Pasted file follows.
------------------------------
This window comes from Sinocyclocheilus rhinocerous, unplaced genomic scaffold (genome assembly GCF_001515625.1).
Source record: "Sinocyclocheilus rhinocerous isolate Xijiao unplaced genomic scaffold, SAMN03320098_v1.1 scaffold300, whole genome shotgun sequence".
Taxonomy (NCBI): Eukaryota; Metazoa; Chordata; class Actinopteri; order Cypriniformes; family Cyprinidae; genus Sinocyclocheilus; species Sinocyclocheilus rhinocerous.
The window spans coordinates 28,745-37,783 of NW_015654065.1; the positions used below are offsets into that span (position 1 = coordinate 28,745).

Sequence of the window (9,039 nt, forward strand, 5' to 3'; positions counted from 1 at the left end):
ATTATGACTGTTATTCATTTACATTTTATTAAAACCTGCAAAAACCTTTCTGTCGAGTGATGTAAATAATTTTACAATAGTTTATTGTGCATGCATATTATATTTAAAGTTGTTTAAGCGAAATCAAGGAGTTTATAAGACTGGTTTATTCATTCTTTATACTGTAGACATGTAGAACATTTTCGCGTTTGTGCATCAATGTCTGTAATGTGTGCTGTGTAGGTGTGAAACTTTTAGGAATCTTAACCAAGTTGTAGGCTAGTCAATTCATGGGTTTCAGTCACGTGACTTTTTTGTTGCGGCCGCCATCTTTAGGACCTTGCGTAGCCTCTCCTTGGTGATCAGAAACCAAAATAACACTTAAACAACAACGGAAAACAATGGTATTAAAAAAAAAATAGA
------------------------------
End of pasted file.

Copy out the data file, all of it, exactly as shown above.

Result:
This window comes from Sinocyclocheilus rhinocerous, unplaced genomic scaffold (genome assembly GCF_001515625.1).
Source record: "Sinocyclocheilus rhinocerous isolate Xijiao unplaced genomic scaffold, SAMN03320098_v1.1 scaffold300, whole genome shotgun sequence".
Taxonomy (NCBI): Eukaryota; Metazoa; Chordata; class Actinopteri; order Cypriniformes; family Cyprinidae; genus Sinocyclocheilus; species Sinocyclocheilus rhinocerous.
The window spans coordinates 28,745-37,783 of NW_015654065.1; the positions used below are offsets into that span (position 1 = coordinate 28,745).

Sequence of the window (9,039 nt, forward strand, 5' to 3'; positions counted from 1 at the left end):
ATTATGACTGTTATTCATTTACATTTTATTAAAACCTGCAAAAACCTTTCTGTCGAGTGATGTAAATAATTTTACAATAGTTTATTGTGCATGCATATTATATTTAAAGTTGTTTAAGCGAAATCAAGGAGTTTATAAGACTGGTTTATTCATTCTTTATACTGTAGACATGTAGAACATTTTCGCGTTTGTGCATCAATGTCTGTAATGTGTGCTGTGTAGGTGTGAAACTTTTAGGAATCTTAACCAAGTTGTAGGCTAGTCAATTCATGGGTTTCAGTCACGTGACTTTTTTGTTGCGGCCGCCATCTTTAGGACCTTGCGTAGCCTCTCCTTGGTGATCAGAAACCAAAATAACACTTAAACAACAACGGAAAACAATGGTATTAAAAAAAAAATAGA